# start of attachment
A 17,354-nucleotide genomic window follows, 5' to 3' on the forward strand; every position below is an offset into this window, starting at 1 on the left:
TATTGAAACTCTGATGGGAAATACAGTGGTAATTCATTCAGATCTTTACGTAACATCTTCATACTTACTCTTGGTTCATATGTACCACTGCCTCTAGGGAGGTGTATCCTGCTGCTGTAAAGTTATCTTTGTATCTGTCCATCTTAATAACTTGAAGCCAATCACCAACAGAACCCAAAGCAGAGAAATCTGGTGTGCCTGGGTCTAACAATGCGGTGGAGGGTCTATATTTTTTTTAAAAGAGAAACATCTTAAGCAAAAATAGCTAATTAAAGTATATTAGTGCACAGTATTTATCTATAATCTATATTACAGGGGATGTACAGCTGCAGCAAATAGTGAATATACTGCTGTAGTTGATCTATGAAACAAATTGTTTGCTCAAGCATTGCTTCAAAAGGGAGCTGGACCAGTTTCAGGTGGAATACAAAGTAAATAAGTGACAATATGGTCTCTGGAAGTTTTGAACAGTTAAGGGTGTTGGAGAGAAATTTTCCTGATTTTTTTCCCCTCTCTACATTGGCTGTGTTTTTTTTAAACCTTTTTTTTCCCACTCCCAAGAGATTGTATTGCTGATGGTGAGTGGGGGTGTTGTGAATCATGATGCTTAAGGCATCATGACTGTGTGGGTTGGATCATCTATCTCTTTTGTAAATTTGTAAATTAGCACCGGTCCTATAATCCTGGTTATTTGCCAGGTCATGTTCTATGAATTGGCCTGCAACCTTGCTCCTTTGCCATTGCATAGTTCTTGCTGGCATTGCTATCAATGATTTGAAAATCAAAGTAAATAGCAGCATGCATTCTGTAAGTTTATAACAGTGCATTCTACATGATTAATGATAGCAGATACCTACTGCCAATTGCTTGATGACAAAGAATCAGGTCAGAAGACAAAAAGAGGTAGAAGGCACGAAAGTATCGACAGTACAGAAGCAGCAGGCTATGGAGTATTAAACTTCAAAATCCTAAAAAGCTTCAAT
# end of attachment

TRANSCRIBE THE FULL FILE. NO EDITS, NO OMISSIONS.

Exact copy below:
A 17,354-nucleotide genomic window follows, 5' to 3' on the forward strand; every position below is an offset into this window, starting at 1 on the left:
TATTGAAACTCTGATGGGAAATACAGTGGTAATTCATTCAGATCTTTACGTAACATCTTCATACTTACTCTTGGTTCATATGTACCACTGCCTCTAGGGAGGTGTATCCTGCTGCTGTAAAGTTATCTTTGTATCTGTCCATCTTAATAACTTGAAGCCAATCACCAACAGAACCCAAAGCAGAGAAATCTGGTGTGCCTGGGTCTAACAATGCGGTGGAGGGTCTATATTTTTTTTAAAAGAGAAACATCTTAAGCAAAAATAGCTAATTAAAGTATATTAGTGCACAGTATTTATCTATAATCTATATTACAGGGGATGTACAGCTGCAGCAAATAGTGAATATACTGCTGTAGTTGATCTATGAAACAAATTGTTTGCTCAAGCATTGCTTCAAAAGGGAGCTGGACCAGTTTCAGGTGGAATACAAAGTAAATAAGTGACAATATGGTCTCTGGAAGTTTTGAACAGTTAAGGGTGTTGGAGAGAAATTTTCCTGATTTTTTTCCCCTCTCTACATTGGCTGTGTTTTTTTTAAACCTTTTTTTTCCCACTCCCAAGAGATTGTATTGCTGATGGTGAGTGGGGGTGTTGTGAATCATGATGCTTAAGGCATCATGACTGTGTGGGTTGGATCATCTATCTCTTTTGTAAATTTGTAAATTAGCACCGGTCCTATAATCCTGGTTATTTGCCAGGTCATGTTCTATGAATTGGCCTGCAACCTTGCTCCTTTGCCATTGCATAGTTCTTGCTGGCATTGCTATCAATGATTTGAAAATCAAAGTAAATAGCAGCATGCATTCTGTAAGTTTATAACAGTGCATTCTACATGATTAATGATAGCAGATACCTACTGCCAATTGCTTGATGACAAAGAATCAGGTCAGAAGACAAAAAGAGGTAGAAGGCACGAAAGTATCGACAGTACAGAAGCAGCAGGCTATGGAGTATTAAACTTCAAAATCCTAAAAAGCTTCAAT